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Published November 1, 1996 | public
Journal Article Open

Coding for interactive communication


Let the input to a computation problem be split between two processors connected by a communication link; and let an interactive protocol π be known by which, on any input, the processors can solve the problem using no more than T transmissions of bits between them, provided the channel is noiseless in each direction. We study the following question: if in fact the channel is noisy, what is the effect upon the number of transmissions needed in order to solve the computation problem reliably? Technologically this concern is motivated by the increasing importance of communication as a resource in computing, and by the tradeoff in communications equipment between bandwidth, reliability, and expense. We treat a model with random channel noise. We describe a deterministic method for simulating noiseless-channel protocols on noisy channels, with only a constant slowdown. This is an analog for general, interactive protocols of Shannon's coding theorem, which deals only with data transmission, i.e., one-way protocols. We cannot use Shannon's block coding method because the bits exchanged in the protocol are determined only one at a time, dynamically, in the course of the interaction. Instead, we describe a simulation protocol using a new kind of code, explicit tree codes.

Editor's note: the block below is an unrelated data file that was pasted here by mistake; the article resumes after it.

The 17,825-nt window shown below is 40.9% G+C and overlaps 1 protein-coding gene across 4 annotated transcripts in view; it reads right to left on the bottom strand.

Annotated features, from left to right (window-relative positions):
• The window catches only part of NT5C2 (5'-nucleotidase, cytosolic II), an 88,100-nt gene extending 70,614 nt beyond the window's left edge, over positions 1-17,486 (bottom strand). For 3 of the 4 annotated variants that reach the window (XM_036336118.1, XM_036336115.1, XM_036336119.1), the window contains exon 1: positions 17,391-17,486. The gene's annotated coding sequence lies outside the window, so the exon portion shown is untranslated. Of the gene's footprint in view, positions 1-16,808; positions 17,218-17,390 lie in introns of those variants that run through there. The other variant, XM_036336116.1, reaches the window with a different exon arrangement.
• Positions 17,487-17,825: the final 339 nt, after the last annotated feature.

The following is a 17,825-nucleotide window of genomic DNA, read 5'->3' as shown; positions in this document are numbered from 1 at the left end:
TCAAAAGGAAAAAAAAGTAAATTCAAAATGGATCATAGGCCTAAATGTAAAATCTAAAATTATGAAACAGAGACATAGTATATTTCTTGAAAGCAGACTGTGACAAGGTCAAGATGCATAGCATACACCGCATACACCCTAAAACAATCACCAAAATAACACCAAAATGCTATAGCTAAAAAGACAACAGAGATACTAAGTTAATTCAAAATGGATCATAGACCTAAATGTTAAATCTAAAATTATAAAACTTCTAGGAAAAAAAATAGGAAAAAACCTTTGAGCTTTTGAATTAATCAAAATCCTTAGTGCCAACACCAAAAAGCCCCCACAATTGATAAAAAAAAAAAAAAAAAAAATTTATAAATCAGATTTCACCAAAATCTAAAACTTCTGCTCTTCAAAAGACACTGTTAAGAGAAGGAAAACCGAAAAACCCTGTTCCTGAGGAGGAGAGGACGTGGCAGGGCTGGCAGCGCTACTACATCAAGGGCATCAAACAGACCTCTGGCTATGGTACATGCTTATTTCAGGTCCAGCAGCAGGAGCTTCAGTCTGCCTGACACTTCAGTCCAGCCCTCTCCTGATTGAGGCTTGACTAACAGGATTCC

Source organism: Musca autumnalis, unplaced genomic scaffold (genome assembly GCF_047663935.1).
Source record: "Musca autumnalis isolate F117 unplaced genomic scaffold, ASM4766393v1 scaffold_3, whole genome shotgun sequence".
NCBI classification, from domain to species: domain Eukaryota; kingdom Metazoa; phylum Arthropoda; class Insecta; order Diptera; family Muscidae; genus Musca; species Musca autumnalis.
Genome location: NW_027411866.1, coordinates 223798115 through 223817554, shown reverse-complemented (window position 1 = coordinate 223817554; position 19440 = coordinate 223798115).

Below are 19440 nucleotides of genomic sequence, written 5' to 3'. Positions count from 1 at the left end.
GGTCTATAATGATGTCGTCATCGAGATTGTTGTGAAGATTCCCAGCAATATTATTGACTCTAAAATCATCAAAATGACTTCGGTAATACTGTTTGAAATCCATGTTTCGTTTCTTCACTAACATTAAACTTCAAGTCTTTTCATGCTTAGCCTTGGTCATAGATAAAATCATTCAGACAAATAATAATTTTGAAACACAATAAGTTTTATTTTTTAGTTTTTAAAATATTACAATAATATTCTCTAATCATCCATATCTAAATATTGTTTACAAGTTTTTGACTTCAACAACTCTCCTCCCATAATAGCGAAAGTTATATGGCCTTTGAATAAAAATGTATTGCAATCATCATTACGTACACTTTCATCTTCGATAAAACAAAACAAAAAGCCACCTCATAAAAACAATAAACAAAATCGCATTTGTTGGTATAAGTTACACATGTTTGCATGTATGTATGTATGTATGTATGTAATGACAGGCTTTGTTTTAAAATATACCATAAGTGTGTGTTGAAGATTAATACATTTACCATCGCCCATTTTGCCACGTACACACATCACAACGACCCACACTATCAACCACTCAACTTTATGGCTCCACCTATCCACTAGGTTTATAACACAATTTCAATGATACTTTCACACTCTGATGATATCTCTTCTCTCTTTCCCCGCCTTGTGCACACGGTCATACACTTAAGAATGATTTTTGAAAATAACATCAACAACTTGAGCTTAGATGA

Additional Information

© Copyright 1996 IEEE. Reprinted with permission. Manuscript received March 1, 1995; revised April 10, 1996. This research was conducted at MIT (see [26], [27] for preliminary presentations and related work) and at the University of California at Berkeley (see [28]). This work was supported at MIT under an ONR graduate fellowship, an MIT Applied Mathematics graduate fellowship, and under Grants NSF 8912586 CCR and AFOSR 89-0271. At Berkeley, this work was supported by NSF under a postdoctoral fellowship. The author wishes to thank his advisor M. Sipser whose oversight and encouragement in the early stages of this work were invaluable. For consultations and comments, the author also wishes to thank D. Abramovich, M. Blum, P. Elias, W. Evans, R. Gallager, W. Goddard, 0. Goldreich, M. Karchmer, R. Karp, C. Kenyon, D. Kleitman, M. Klugennan, N. Linial, M. Luby, M. Naor, Y. Peres, N. Pippenger, Y. Rabani, S. Rajagopalan, A. Sutherland, U. Vazirani, B. Velickovic, and D. Zuckerman. Finally, the author wishes to thank the Associate Editor, R. Cruz, and the anonymous referees, whose careful comments substantially improved the paper.


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